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Sotheby’s Institute of Art faculty are leading experts, both within the academy and as practitioners in the art world. Learn about three presenters at this year’s College Art Association (CAA) Annual Conference, the largest international gathering of professionals in the visual arts.

Juliet Hacking on:
Photography According to the Newhalls: The Old World and the New

Juliet Hacking teaches photography at Sotheby’s Institute of Art in London, and was previously Head of the Photographs Department at Sotheby’s auction house in London. Her primary research interests include the nineteenth century, particularly British photography in the 1850s and 1860s, as well as the evolution of photography into a mass market commodity and the continuing interplay between so-called ‘commercial’ and ‘art’ practices.  At CAA’s annual conference, she joins panelists rethinking Beaumont Newhall’s history of photography, one of the most authoritative accounts on the subject, 80 years after it was published.

Excerpted from an article Hacking wrote for the CAA in 2013: “When Beaumont Newhall published his first English-language surveys of the history of photography in the 1930s and 1940s, most of the art-historical establishment did not consider photography a legitimate art, and when a modernist did think about the relation of the camera to art, it was often under a cloud of worry that some established painter would be revealed to have used a photograph as his source. Newhall thus began his project from a position of deficit: photography, as he understood it, could be expressive but was fundamentally different from painting and the graphic arts in that, first, it lacked the autographic features of handmade art, such as facture, and second, it was effortless and did not require skill, which resulted in a widespread prevalence of amateurism and commercial exploitation that had no analogue in painting.”

Renee McGarry on:
What Have You Done for Art History Lately?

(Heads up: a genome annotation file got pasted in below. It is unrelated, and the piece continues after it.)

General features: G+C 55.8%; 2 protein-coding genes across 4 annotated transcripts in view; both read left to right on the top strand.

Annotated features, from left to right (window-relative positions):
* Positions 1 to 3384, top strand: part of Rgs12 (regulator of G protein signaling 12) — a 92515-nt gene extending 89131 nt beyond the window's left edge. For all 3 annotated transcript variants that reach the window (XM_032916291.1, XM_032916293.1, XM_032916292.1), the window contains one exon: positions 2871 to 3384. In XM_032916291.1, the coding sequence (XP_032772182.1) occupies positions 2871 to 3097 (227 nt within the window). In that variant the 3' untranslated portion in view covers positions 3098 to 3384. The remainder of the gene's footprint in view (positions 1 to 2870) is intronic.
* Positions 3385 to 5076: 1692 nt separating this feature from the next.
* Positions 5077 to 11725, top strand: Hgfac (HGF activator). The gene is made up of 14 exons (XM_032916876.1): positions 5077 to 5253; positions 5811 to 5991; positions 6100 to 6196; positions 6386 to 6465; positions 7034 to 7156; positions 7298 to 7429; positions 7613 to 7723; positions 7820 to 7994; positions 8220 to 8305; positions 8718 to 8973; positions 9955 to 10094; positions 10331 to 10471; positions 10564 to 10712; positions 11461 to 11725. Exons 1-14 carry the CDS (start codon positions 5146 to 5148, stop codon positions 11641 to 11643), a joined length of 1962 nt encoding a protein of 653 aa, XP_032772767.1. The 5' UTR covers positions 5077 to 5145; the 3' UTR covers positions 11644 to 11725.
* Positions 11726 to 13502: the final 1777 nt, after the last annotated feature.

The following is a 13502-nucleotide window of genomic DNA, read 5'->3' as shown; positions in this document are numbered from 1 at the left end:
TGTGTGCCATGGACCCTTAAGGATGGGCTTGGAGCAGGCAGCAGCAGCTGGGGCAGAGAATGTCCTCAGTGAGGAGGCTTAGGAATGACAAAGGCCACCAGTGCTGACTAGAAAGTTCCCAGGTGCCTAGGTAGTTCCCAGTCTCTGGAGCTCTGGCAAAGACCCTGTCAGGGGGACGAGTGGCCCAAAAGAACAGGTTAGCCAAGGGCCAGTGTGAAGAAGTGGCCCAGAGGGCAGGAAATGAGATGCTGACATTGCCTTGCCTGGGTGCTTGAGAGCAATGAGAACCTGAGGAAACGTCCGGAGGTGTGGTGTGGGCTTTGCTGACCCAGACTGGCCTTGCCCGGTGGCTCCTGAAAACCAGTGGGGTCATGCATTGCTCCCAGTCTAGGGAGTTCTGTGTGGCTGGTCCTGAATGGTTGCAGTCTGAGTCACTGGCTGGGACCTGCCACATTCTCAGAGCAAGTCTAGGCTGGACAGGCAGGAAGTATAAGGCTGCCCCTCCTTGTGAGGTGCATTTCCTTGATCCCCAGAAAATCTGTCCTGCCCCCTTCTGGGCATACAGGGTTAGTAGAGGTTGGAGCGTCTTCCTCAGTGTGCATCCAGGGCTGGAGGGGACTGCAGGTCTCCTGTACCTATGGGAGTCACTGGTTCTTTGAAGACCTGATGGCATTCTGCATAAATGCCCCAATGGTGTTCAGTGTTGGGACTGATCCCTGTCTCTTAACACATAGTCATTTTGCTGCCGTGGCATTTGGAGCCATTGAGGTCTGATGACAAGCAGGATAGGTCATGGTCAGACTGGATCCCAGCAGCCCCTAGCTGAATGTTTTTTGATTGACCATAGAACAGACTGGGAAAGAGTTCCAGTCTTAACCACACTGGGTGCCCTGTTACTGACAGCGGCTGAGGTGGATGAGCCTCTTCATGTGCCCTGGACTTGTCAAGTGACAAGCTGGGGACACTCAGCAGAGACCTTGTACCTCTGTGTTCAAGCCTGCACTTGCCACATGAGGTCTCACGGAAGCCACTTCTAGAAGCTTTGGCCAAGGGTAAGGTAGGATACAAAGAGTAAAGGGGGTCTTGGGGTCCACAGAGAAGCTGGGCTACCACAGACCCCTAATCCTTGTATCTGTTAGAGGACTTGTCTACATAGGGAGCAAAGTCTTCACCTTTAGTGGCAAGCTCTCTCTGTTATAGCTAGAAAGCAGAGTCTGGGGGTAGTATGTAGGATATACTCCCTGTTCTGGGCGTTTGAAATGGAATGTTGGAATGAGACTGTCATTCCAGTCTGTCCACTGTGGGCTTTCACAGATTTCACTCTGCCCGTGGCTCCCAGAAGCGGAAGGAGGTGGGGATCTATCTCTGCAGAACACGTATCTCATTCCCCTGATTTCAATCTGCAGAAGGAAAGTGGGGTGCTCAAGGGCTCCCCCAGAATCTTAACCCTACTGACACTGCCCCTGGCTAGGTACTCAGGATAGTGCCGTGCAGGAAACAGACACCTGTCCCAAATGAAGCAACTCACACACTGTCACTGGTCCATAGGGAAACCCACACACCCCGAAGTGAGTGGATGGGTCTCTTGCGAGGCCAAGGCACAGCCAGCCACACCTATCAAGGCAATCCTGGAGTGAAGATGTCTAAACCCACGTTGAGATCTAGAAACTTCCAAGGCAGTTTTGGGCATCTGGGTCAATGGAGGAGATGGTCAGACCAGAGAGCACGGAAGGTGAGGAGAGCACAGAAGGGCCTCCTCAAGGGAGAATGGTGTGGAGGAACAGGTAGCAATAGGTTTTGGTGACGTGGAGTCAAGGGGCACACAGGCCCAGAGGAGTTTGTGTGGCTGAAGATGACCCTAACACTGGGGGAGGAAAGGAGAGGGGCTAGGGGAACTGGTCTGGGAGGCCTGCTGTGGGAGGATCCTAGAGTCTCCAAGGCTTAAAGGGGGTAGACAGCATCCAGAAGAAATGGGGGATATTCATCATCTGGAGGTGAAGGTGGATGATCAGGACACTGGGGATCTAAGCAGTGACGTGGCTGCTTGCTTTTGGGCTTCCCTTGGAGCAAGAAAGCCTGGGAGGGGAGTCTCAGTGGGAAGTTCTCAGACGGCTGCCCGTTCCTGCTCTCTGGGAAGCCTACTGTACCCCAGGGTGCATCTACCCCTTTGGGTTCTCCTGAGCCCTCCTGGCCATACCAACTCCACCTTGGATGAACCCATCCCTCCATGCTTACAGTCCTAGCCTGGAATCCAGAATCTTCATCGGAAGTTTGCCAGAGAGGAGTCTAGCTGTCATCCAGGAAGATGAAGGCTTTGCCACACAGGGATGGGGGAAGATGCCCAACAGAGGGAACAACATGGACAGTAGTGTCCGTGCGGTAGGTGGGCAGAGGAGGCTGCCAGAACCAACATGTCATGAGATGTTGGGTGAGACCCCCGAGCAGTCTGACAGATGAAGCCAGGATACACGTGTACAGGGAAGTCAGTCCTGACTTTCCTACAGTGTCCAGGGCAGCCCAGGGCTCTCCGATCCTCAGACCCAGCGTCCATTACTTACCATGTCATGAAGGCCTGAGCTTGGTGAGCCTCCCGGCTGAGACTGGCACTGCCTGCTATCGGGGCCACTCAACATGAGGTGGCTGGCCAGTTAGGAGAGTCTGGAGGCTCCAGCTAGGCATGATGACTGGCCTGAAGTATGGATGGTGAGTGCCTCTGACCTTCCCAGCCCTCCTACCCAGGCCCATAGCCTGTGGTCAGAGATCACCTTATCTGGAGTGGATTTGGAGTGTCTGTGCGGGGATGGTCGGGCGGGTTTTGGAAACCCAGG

Renee McGarry is the senior instructional designer at the Sotheby’s Institute of Art where she works with faculty to add digital tools and projects to their in-person and online classrooms. She has collaborated with hundreds of faculty members and colleagues to develop and design online and brick-and-mortar classes, create authentic assessments, and integrate technology into classrooms and student projects. To quote McGarry: “I believe your classroom is your experiment whether you are a teacher or a student. I believe creating pedagogical change involves the heart of a community organizer, the brain of a mechanic, and a little bit of magic. I believe art history is as much about loving art as it is about learning facts.”

McGarry will be joining two colleagues in presenting a paper called “Collaboration in Action: The Founding of Art History Pedagogy and Practice,” referring to the academic journal she founded along with conference co-presenters.

Elizabeth Pergam on:
Expanding the Definition of British Art: The Importation of British Taste to America

Elizabeth Pergam teaches at Sotheby’s Institute of Art in New York, leading courses within MA programs for both Fine and Decorative Art and Design as well as Art Business. Pergam is an art historian with expertise in the fields of 18th- and 19th-century art and the history of museums, exhibitions, and collecting, with a curatorial focus on works on paper.  

The Historians of British Art meeting at the CAA conference will focus on Transglobal Collecting: Co-Producing and Re-Visioning British Art Abroad.  Pergam’s own advice to new collectors is: “There are cycles of taste. There was a period in the 1990s where everyone was buying art of the 19th century. Right now we’re at a time of a lull so this is a good time to buy work from that period if you’re thinking in broader art market terms.” (Read more from Pergam’s article about navigating affordable art auctions here.)